When a performance artist friend died of AIDS at age 28, among the possessions he left behind were a pair of 1970s wrap-around blue sunglasses. He also left behind his energy, as does anyone who dies before their time. As I watched several friends’ lives pass at young ages, I began to feel the responsibility to acknowledge that energy – creative, active, exciting, ebullient – which was being left in their wake. I wanted to somehow embrace their memory and also keep their spirits alive through creative acts. These blue sunglasses were an obvious catalyst, so I began photographing them worn by my friends, and then also some of their friends. The glasses have since traveled from New York to Los Angeles, Las Vegas, Paris and Rome, with the images having been exhibited several times in New York & NJ, as well as in L.A. I am now in the process of expanding the project – with potential to benefit AIDS related charities.
The first step is a recreation of the glasses, since the vintage frames and lenses are now worn beyond usability. A single prototype is all that is needed for the photo project to continue. Photographs of new participants are planned, with hopes of adding some famous faces. Ideally, their inclusion would emphasize the concept that no matter how exotic or glamorous we may be on camera, no life is predictable and death is the greatest of all levelers. I’d like to then turn this collection into a photo book, with each of the subjects answering specific questions about their life’s fullness, including to what age they expect to live. Many of the questions & answers are already included here with their connected images. The book would serve as a way to raise money for charities supporting artists who are living with AIDS, since the creative process carries on, regardless of the abilities or limitations of the body. Beyond that, I hope to reproduce and market these sunglasses on a grander scale, thus being able to sell them as an additional AIDS charity fundraiser. Eventually, hopefully, designers too will become involved, creating blue-lensed frames in solidarity, with a percentage of sales also being donated. What you see on this site is the very beginning. I hope you will stay connected with me across the journey. Thanks for reading, and for spreading the word. If you are on Twitter or Pinterest, please follow the blue sunglasses project. And please check out the blue sunglasses blog – an on-line cultural magazine monitoring the intersection between HIV/AIDS with the arts and popular culture.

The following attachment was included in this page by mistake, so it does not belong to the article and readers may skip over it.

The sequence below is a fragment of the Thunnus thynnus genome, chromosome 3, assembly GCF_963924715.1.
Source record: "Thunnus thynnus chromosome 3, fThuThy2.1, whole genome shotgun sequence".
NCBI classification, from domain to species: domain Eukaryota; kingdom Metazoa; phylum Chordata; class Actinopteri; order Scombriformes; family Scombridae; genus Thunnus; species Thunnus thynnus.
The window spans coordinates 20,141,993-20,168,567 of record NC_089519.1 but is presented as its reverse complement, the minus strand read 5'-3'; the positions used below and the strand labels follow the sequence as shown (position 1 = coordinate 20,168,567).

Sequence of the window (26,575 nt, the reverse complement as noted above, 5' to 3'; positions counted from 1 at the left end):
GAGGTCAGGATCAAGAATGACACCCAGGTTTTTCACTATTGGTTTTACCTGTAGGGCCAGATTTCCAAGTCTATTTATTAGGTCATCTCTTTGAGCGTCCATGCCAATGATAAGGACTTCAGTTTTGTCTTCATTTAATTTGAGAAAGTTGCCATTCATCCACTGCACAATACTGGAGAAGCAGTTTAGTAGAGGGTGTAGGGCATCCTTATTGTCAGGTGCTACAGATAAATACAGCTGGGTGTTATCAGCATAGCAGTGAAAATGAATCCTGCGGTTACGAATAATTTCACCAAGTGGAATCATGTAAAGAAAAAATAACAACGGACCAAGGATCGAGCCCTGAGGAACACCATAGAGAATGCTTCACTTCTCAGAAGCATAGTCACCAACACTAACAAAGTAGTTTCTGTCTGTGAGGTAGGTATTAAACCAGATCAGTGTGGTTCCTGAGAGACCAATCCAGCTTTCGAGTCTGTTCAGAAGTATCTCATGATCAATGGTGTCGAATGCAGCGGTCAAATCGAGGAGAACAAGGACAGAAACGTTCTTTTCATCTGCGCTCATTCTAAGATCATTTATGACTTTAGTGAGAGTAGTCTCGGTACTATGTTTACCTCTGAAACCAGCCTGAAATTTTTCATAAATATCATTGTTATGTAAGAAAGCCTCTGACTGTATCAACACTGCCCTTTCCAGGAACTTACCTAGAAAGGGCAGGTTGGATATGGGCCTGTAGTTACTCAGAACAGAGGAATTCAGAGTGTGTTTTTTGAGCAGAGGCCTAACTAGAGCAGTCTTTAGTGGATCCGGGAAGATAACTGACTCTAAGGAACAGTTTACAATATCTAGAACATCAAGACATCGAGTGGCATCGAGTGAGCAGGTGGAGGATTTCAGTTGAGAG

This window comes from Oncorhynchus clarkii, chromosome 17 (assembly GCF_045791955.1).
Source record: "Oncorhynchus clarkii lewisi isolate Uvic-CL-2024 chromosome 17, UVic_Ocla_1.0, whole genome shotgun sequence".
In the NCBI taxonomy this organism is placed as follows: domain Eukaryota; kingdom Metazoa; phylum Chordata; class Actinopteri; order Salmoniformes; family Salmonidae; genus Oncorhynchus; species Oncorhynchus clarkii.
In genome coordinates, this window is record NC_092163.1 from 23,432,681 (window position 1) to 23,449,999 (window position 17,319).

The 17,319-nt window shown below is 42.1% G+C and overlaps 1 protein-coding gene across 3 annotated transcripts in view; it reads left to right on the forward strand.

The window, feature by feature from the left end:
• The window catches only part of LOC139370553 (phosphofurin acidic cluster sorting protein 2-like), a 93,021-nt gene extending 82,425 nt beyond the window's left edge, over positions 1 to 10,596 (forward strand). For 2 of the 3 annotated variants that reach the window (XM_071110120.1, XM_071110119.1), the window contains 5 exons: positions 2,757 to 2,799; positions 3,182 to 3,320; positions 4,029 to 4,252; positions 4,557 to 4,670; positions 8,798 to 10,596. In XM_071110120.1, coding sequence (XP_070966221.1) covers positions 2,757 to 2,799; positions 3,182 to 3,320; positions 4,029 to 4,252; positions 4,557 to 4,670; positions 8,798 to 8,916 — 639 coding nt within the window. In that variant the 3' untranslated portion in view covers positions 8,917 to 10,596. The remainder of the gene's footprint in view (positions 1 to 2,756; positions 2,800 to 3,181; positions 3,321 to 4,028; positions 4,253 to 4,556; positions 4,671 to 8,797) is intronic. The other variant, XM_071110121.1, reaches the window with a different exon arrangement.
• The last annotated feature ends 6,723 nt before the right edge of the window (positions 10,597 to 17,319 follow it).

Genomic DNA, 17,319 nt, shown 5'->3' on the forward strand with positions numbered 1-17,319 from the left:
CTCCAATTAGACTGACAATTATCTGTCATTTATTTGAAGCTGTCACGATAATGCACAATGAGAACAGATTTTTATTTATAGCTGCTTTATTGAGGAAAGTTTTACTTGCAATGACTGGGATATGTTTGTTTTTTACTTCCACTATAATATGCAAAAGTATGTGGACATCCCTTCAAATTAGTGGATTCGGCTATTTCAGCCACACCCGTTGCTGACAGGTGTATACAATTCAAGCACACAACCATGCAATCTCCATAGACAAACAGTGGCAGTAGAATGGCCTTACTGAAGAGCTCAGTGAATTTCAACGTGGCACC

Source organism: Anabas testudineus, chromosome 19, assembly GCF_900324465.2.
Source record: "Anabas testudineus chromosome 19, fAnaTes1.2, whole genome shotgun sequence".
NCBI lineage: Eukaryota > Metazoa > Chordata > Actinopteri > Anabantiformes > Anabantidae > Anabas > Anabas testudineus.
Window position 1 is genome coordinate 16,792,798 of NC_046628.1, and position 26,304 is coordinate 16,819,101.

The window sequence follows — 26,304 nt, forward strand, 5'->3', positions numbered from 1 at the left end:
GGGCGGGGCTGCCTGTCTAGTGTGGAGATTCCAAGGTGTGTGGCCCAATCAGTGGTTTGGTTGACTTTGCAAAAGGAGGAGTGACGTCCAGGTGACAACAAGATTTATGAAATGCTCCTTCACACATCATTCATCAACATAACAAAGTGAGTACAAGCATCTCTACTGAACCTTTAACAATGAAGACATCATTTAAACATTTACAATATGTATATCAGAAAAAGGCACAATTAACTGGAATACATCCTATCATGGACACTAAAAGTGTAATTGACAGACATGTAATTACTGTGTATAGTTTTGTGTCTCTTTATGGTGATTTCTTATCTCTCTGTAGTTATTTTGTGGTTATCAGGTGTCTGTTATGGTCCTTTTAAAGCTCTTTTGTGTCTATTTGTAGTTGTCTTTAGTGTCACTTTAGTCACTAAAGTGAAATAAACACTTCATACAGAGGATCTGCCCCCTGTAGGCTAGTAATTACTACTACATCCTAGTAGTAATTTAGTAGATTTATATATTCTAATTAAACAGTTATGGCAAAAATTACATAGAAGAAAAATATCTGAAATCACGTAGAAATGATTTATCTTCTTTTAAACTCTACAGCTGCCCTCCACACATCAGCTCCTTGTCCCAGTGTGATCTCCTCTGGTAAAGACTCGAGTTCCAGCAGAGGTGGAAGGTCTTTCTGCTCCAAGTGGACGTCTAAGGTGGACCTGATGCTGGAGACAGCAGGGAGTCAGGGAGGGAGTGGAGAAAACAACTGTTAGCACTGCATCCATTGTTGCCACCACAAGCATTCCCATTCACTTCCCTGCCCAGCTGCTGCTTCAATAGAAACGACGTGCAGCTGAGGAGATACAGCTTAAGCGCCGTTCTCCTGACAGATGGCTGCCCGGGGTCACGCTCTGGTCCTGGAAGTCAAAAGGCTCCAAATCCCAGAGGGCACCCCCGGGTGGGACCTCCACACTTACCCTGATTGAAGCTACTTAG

Thank you so very much for your support.
Project related emails should be sent to:
bluesunglassesproject (AT) gmail (DOT) com
** Please kindly note that no images from this website may be used anywhere without permission from me. If any images are found to be used without our knowledge, we will have no option but to prosecute. **